How Norwood supports those with epilepsy

25 March 2022

Norwood is known for providing personalised care and support for people with often complex learning disabilities, particularly through our Adult Accommodation services. Learning disabilities can, however, often be accompanied by complex health issues, as in one of our services where all but one of the people we support has epilepsy. With the advent of World Epilepsy Day this week, we wanted to raise awareness of the many complexities of caring and supporting learning-disabled individuals with the condition.

For most people living with epilepsy, it’s crucial to understand that managing the condition is just a part of their everyday lives. With the right medication, support and guidance, the epilepsy can be effectively managed. An adult living with the condition will work to understand what triggers their attacks – whether that’s stress, hunger, or tiredness – and try to minimise those factors, reviewing and adapting their medication where necessary in response to their seizure pattern.

There are over 40 types of seizures and it’s important to recognise what constitutes an unusual seizure for the individual and when a habitual seizure which can be managed with medication becomes a medical emergency requiring emergency assistance.

Inevitably there are a myriad of additional challenges when supporting someone with Learning Disabilities and epilepsy, one of which is that the person may not recognise their triggers and signpost when a seizure is about to take hold. Learning disabilities can impact an individual’s ability to communicate an ‘aura’, the warning signs of an impending seizure – such as feelings of numbness, stiffness or twitching in a body part, visual disturbances, or an unusual smell or taste – or be able to respond to them without support.

The daily routine for the people we support with epilepsy can be extremely variable, as one seizure can be particularly debilitating and leave the individual extremely fatigued. A single seizure can also lead to others, which, in addition to the effect of administered medications can require more comprehensive support to help the individual perform everyday personal care activities. In the worst-case scenario, an individual can experience such extreme fatigue following a seizure that they’re left bed-bound, with staff monitoring them at 15-minute intervals to ensure their wellbeing.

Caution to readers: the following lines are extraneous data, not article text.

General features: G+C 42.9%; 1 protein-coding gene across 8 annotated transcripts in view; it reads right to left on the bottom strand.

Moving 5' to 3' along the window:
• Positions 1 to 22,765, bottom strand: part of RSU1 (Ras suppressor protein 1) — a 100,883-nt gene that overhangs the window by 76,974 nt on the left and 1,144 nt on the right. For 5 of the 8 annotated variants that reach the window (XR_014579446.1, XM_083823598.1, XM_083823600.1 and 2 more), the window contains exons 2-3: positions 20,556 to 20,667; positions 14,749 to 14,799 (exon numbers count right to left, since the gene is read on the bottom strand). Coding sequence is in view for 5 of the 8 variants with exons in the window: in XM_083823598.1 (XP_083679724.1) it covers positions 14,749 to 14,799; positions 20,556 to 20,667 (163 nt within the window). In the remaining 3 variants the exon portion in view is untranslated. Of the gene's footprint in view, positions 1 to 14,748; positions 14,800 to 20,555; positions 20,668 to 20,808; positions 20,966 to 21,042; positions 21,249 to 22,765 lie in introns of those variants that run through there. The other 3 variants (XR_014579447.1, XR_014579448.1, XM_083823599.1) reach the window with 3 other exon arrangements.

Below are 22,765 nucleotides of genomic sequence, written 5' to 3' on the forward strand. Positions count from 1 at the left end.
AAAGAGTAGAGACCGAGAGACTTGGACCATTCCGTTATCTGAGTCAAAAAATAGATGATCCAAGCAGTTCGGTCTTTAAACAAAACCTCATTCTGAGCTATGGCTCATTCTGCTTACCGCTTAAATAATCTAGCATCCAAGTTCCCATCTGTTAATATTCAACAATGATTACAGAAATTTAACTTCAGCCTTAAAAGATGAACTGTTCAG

Assistive Technology – such as pressure mats and sensors which can alert staff to a seizure onset – plays a really important role in monitoring the people we support in case of nocturnal seizures, although staff will make regular checks as a precaution, or even staying at their bedside for longer periods of monitoring, depending on the circumstances. In the case of multiple seizures, the individual may have lost the entire day to fatigue and recovery.

On a good day though, that routine would be unrecognisable as people we support with learning disabilities and epilepsy can be supported to move freely about their home, with the aid of everyday support from staff and medication, which can help control or reduce the likelihood of a seizure – as well as engaging in activities around the home. Many of those activities we provide are based around music and aromatherapy, which help alleviate stress, which is one of the key known triggers for an epileptic seizure.

Naturally each of the many different seizure patterns requires different medications and a different care plan. Each person we support has an individual care protocol, whatever their health needs, and for those suffering from epilepsy, the plan informs staff what to do in the event of a seizure and how long it should last before administering medication. For the majority of people we support, this would typically be five minutes, but for more severe seizures, this would be reduced to three minutes.

Every seizure manifests itself differently, ranging from a milder vocal seizure, where the individual shouts out before returning to normal, to a more severe convulsing seizure. Due to the varying nature of these seizure patterns and the care, support, and medication they require, Norwood provides regular training to all front-line support staff to best equip them to deal with an individual’s seizures and to provide the personalised care and support we pride ourselves on, whatever the complexity of the individual’s learning disabilities or health issues.

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